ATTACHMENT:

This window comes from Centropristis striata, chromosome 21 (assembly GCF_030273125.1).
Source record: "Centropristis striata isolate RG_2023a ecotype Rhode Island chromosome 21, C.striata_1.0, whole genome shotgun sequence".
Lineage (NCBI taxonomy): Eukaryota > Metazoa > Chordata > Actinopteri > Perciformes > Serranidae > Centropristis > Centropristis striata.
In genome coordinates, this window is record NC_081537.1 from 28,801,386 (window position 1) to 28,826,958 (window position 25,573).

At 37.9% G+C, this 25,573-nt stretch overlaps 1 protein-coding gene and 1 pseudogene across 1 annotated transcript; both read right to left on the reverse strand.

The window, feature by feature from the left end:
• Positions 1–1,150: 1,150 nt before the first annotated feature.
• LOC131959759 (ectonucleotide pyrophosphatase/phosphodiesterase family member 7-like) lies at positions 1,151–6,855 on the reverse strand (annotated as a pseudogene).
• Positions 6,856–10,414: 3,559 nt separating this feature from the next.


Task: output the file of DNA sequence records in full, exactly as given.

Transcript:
This window comes from Centropristis striata, chromosome 21 (assembly GCF_030273125.1).
Source record: "Centropristis striata isolate RG_2023a ecotype Rhode Island chromosome 21, C.striata_1.0, whole genome shotgun sequence".
Lineage (NCBI taxonomy): Eukaryota > Metazoa > Chordata > Actinopteri > Perciformes > Serranidae > Centropristis > Centropristis striata.
In genome coordinates, this window is record NC_081537.1 from 28,801,386 (window position 1) to 28,826,958 (window position 25,573).

At 37.9% G+C, this 25,573-nt stretch overlaps 1 protein-coding gene and 1 pseudogene across 1 annotated transcript; both read right to left on the reverse strand.

The window, feature by feature from the left end:
• Positions 1–1,150: 1,150 nt before the first annotated feature.
• LOC131959759 (ectonucleotide pyrophosphatase/phosphodiesterase family member 7-like) lies at positions 1,151–6,855 on the reverse strand (annotated as a pseudogene).
• Positions 6,856–10,414: 3,559 nt separating this feature from the next.